Yay, small press books!
1. Starvation Mode: A Memoir of Food, Consumption, and Control by Elissa Washuta (from Instant Future)
Give me basically any book about food culture and I will (pardon the pun) eat that shit up. Give me a memoir written by a funny and engaging writer and I won’t put it down. Combine the two? Girl. Stop. You had me at hello.
Starvation Mode is a mini-memoir that outlines the ways that Elissa Washuta tries to steer her relationship with her body and with food and the cultural pressures working on her while she does so. Food struggles are infinitely relatable, and she handles the topic with humor and honesty. It’s only about 15,000 words, so it’s an easy but thought-provoking bite to slip into your reading diet.
2. Stella Dallas by Olive Higgins Prouty (July 14, 2015 from The Feminist Press at CUNY)
Stella Dallas was originally published in 1923 and was the basis for an Oscar-nominated film starring Barbara Stanwyck. Brash Stella Dallas finds herself marrying and divorcing a wealthier man. When she’s left raising her child as a single mother, she tries hard to give her daughter a “classy” upbringing but gets in her own way over and over again. Themes of mommy-judging and classism make this vintage tale almost too relevant to modern life. (I mean, you’d think we’d have sorted some of these things by now, but.) Literary geek bonus: Prouty was likely the basis for character Philomena Guinea in Plath’s The Bell Jar.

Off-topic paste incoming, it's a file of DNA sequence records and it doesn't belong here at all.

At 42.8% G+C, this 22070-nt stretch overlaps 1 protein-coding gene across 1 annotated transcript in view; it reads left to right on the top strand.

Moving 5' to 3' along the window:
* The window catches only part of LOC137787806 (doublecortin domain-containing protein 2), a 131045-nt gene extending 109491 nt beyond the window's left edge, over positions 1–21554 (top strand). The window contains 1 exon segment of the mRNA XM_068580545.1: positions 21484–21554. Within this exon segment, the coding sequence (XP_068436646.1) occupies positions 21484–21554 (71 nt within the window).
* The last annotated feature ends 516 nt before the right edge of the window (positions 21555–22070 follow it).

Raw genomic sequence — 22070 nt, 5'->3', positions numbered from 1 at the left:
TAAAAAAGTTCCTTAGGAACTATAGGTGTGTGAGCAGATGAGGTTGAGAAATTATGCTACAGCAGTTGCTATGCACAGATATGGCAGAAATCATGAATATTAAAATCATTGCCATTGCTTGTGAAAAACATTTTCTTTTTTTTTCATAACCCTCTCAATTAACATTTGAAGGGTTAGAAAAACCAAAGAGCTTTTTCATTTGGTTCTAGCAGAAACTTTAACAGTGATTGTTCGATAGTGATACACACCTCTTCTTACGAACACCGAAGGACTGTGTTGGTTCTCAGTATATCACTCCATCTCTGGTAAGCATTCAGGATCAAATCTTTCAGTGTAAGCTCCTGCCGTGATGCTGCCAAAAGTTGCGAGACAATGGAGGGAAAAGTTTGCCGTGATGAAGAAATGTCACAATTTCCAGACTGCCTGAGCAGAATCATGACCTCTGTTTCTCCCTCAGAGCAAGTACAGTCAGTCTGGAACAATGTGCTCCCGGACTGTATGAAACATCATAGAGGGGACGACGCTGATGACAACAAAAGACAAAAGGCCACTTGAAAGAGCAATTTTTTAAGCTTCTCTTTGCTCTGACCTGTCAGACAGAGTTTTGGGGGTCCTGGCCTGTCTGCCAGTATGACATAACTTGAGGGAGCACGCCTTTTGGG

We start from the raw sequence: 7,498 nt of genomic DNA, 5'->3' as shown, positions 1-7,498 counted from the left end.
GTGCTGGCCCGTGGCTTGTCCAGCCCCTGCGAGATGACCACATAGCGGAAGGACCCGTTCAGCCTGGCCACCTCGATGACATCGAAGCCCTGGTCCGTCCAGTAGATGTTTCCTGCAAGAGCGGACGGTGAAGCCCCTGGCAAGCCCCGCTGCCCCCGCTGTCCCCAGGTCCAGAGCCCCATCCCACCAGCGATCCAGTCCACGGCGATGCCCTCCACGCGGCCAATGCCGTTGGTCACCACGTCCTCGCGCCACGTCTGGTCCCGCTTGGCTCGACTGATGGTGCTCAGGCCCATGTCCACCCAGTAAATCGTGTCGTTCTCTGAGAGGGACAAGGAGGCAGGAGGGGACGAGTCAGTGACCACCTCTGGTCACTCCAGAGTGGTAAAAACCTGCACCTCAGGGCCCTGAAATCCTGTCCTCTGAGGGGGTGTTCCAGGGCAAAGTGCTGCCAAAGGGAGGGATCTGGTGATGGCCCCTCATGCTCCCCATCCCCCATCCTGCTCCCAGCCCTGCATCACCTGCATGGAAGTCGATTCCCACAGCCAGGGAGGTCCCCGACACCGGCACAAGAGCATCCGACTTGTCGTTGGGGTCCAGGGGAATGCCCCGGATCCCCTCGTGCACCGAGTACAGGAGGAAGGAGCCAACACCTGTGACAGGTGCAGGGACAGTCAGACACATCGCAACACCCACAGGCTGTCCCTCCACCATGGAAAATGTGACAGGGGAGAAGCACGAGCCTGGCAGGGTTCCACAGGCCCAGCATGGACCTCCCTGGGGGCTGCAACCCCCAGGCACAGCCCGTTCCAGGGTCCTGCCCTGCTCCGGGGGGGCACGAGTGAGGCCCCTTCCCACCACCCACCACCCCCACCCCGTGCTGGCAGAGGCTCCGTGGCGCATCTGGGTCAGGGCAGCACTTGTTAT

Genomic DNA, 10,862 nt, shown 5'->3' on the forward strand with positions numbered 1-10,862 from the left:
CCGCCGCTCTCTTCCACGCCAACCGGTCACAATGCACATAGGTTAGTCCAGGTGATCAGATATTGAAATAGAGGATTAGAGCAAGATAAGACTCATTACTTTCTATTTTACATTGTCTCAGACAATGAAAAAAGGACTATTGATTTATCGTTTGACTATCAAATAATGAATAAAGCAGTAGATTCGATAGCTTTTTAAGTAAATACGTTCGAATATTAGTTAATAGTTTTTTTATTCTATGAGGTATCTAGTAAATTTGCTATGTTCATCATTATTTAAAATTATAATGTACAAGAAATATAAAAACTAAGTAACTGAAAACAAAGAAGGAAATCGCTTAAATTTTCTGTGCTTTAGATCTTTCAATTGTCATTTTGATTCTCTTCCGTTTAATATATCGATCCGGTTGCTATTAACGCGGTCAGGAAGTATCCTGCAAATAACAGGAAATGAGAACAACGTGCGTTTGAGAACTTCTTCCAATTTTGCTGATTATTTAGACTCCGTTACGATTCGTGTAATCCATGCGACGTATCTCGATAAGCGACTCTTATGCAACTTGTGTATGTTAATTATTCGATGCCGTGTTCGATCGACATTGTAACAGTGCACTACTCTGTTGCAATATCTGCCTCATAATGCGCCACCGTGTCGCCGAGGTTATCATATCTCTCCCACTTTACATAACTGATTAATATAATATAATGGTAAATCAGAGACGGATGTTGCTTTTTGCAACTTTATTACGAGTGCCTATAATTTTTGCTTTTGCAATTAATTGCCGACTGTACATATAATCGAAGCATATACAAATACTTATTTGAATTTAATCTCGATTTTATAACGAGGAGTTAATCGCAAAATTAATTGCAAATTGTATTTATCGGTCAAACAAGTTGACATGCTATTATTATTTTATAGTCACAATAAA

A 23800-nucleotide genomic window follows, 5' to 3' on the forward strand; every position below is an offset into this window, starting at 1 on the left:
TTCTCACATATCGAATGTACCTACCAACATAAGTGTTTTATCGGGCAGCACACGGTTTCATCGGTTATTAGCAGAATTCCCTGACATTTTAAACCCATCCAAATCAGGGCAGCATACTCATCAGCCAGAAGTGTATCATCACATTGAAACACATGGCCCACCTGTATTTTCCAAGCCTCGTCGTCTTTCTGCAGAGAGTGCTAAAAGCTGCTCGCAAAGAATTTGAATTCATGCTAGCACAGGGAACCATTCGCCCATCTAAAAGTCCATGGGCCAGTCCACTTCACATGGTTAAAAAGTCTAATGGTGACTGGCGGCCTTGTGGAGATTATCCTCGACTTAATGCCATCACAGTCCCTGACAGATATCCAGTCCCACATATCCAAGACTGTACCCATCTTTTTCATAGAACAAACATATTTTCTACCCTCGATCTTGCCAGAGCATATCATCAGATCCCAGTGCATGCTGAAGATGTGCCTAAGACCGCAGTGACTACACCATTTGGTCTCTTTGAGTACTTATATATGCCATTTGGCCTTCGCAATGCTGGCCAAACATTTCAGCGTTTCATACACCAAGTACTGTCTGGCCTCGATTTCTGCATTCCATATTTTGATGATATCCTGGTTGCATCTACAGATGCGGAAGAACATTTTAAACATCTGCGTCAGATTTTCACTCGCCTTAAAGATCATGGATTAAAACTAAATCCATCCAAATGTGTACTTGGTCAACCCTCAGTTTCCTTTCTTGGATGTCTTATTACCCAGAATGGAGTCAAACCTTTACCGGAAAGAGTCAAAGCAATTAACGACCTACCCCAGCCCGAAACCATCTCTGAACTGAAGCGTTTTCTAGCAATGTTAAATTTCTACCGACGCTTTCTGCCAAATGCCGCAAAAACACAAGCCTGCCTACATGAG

3. Little Beasts by Matthew McGevna (July 7, 2015 from Akashic Books)
Little Beasts puts me a bit in mind of the Stephen King novella Stand By Me, only darker. (I know, darker than Stephen King? But it’s true.) In the summer of ’83, tensions escalate among kids in a poor neighborhood where they deal with evictions, alcoholism, and random violence every day. Bullying turns tragic: one of the children dies, and the rest have to face what has happened. McGevna loosely based this book on a real crime; the story is serious and heartbreaking, but not without a measure of redemption in the end.
4. The Blue Girl by Laurie Foos (July 14, 2015 from Coffee House Press)
Samantha Preddle calls reading The Blue Girl “like peering into someone else’s dream. There is a slowness to the story that makes it feel surreal, like wading through water.” The magically-realistic story follows three women, each with a daughter, who are present when a girl with very blue skin nearly drowns. After she is rescued by one of the daughters, the women begin feeding the recovering girl. Her otherness gives the emotionally-repressed women an outlet for expression, in a way: they begin baking their secrets into moon pies as a way of releasing them. The blue girl consumes their secrets ravenously, but at what cost? It’s an intriguing tale of wives, mothers, daughters, and pressure.
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